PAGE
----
This week’s Evening at Egan lecture will focus on the Mendenhall Glacier outburst flood that occurred in July, 2011. The lecture, “Monitoring the Mendenhall Outburst Flood,” begins at 7 p.m., in the Egan Lecture Hall on Friday, Sept. 21.
Suicide Basin has now filled and emptied for two years in a row, raising water levels on Mendenhall River and Mendenhall Lake. Eran Hood, UAS Associate Professor of Environmental Science, said it is no fluke that this previously unusual event has now happened in two consecutive summers. “There’s pretty good reason to believe that every single year, that basin’s going to fill up,” Hood said.
“Jökulhlaup” is the Icelandic term for the drainage event, also known as a “glacier dammed outburst flood.” It occurs when water fills up a glacial or subglacial lake basin to the point where the ice dam holding it back is forced aside. Outburst floods from glacier damned lakes are a common occurrence in high mountain regions.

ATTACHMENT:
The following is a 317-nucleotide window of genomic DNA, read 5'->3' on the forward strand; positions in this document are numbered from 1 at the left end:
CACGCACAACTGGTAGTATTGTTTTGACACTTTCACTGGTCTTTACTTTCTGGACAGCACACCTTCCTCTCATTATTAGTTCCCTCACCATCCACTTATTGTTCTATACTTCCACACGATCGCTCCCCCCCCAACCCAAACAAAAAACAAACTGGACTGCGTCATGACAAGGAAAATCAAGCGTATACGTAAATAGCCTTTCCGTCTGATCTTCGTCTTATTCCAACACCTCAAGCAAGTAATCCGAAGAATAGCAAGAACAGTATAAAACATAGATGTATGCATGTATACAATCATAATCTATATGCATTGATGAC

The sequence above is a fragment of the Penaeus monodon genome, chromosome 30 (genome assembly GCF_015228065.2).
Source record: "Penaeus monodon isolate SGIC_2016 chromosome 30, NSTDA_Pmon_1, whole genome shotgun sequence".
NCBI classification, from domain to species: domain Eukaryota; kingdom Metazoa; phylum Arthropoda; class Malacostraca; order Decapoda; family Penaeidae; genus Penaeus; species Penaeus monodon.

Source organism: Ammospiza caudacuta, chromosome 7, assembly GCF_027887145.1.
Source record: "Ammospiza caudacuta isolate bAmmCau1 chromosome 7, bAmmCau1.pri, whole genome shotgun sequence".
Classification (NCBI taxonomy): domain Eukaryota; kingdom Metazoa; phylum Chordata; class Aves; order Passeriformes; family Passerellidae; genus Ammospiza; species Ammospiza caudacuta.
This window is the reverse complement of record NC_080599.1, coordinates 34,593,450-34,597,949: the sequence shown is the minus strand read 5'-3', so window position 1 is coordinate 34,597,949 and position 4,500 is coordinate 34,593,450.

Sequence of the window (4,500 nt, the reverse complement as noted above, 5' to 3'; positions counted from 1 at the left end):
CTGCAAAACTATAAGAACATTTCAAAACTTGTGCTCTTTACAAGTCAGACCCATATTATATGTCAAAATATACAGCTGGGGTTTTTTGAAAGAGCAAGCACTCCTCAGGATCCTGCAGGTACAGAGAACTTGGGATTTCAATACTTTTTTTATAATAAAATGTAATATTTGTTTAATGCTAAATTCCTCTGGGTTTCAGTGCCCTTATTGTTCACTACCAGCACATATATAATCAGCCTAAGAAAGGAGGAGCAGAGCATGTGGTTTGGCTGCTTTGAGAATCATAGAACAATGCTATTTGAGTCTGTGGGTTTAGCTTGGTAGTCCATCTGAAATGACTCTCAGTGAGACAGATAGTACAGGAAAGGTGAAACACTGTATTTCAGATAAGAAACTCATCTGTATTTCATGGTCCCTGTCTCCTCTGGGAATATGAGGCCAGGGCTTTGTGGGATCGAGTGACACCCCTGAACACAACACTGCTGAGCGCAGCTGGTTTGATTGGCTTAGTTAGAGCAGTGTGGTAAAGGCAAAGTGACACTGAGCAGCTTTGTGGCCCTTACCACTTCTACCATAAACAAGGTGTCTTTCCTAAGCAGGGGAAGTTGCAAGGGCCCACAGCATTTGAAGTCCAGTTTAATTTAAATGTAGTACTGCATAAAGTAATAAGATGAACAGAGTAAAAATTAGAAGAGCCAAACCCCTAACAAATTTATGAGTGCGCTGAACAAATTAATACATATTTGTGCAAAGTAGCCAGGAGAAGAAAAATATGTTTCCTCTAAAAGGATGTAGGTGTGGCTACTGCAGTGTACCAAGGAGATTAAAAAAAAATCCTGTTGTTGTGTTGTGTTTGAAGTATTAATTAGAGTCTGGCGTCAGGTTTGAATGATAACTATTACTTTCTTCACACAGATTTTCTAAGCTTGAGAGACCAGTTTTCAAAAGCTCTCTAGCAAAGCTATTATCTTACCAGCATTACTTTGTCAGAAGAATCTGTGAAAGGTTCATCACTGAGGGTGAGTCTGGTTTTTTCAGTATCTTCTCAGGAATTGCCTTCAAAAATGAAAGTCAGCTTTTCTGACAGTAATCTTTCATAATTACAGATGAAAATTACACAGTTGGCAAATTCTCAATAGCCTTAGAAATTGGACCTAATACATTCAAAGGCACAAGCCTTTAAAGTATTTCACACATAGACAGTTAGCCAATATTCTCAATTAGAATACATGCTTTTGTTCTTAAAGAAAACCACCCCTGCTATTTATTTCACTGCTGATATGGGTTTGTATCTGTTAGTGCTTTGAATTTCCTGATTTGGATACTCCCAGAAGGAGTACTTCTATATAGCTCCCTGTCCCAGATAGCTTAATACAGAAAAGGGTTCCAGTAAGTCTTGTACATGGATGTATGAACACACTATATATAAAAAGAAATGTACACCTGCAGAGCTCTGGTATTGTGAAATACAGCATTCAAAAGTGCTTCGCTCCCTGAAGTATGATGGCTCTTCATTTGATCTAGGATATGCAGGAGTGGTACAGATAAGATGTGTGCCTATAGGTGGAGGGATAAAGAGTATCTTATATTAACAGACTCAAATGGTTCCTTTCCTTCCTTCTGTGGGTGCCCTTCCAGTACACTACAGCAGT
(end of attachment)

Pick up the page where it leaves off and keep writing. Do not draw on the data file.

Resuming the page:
The City and Borough of Juneau is an active partner with UAS for a Suicide Basin Monitoring Program. The CBJ purchased equipment that will be shared with the University to better understand the basin water levels. This partnership also includes the Forest Service for permitting, USGS, and the National Weather Service for monitoring, forecasting, alert and notification.
Hood and Assistant Professor of Geophysics Jason Amundson will discuss the origins of the Suicide Basin outburst flood on the Mendenhall Glacier and present results from flood monitoring efforts on the glacier in the summer of 2012 and discuss future work aimed at better understanding this local natural hazard.
All Evening at Egan lectures are simulcast on UATV Cable Channel 11.
For more information and a full schedule, visit www.uas.alaska.edu/eganlecture/